The healthcare sector is always looking for ways to innovate and streamline care. Efficiency is the name of the game. This is why hospitals are going through ICD-10 implementation and installing health IT technology. Along with these measures, several hospitals used a new program to reduce sepsis death by half, according to FierceHealthcare.
Nine hospitals participated in the University of San Francisco's Integrated Nurse Leadership Program, including El Camino Hospital and San Francisco General Hospital. The program focused on decreasing sepsis deaths. The condition is a severe inflammatory response by the body to germs or bacteria, according to PubMed Health. It may begin in the bloodstream, bones, gall bladder, skin, lungs or even the lining of the brain. Some common symptoms are chills, delirium, fever, rapid heartbeat and shaking.
"Sepsis is one of those conditions you hear about in med school, but you need to see more of it," Dr. Lisa Shieh, Stanford's medical director of quality, said to FierceHealthcare. "In some cases, it's straightforward, and in some cases, it's not. It takes a lot of clinical sense."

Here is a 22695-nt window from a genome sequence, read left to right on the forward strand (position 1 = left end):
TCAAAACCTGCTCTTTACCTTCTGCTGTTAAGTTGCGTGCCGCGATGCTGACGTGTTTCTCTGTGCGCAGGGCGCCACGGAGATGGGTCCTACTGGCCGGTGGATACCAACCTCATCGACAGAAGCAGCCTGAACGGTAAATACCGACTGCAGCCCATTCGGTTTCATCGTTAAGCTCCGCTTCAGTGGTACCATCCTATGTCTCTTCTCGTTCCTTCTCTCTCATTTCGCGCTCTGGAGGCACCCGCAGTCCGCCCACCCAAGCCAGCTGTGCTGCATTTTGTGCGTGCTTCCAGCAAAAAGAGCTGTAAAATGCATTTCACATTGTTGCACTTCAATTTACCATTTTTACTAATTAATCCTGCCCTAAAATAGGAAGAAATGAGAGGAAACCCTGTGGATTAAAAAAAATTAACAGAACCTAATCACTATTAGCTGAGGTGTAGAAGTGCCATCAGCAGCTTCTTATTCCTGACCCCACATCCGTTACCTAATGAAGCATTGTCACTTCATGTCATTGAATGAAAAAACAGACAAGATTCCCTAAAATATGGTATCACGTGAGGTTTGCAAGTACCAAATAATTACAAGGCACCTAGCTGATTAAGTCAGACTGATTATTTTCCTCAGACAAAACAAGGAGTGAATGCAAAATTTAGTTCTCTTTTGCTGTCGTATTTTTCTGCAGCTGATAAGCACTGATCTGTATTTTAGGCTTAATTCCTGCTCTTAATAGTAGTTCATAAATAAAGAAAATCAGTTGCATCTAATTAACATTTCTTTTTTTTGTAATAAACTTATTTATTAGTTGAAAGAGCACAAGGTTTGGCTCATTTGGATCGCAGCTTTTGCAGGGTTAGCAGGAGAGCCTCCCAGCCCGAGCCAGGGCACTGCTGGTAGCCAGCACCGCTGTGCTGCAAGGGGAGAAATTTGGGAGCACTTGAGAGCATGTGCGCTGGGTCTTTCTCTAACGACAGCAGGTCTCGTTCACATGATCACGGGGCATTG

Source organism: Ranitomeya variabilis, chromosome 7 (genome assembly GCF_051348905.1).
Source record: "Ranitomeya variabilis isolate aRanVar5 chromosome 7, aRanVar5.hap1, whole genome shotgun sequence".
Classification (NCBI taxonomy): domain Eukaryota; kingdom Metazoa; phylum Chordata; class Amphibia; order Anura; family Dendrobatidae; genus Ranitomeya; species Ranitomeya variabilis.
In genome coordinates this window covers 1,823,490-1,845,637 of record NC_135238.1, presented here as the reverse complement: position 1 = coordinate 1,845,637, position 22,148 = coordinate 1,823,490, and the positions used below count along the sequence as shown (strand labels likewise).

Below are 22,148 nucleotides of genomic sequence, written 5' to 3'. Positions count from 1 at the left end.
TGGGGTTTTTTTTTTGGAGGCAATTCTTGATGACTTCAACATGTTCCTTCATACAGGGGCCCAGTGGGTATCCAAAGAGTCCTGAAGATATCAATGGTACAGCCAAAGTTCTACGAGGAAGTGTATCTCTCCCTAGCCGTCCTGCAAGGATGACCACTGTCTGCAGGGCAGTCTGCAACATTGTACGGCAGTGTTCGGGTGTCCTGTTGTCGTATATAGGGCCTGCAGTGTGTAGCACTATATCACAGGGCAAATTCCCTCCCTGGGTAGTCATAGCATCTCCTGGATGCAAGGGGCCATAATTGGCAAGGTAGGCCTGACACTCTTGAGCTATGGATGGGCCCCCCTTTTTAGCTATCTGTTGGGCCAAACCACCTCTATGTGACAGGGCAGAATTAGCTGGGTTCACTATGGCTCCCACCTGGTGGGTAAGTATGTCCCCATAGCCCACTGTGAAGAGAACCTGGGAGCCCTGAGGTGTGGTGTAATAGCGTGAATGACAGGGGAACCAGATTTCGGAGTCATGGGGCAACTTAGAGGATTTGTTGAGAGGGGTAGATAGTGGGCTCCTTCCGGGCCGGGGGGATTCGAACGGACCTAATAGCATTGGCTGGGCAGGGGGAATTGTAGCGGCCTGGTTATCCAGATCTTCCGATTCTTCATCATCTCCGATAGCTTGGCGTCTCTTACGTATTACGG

Sepsis occurs in as many as 750,000 individual across the United States and at least 28 percent of these people are likely to perish. This new program, however, has fast-tracked the screening and diagnosis methods for sepsis patients. In the first year of the initiative, sepsis deaths were lowered by 54.5 percent as well as delivered a 56 percent return on investment.
All patients were screened by nurses at the beginning of their admission as well as at the start of every new shift. A minimum of two symptoms were necessary to streamline the confirmation of a sepsis diagnosis. After this step, patients received evidence-based treatment.
When attempting to streamline care and prevent deaths, medical providers would be wise to confer with a hospital consultant offering services in the management and operational factors of a medical facility.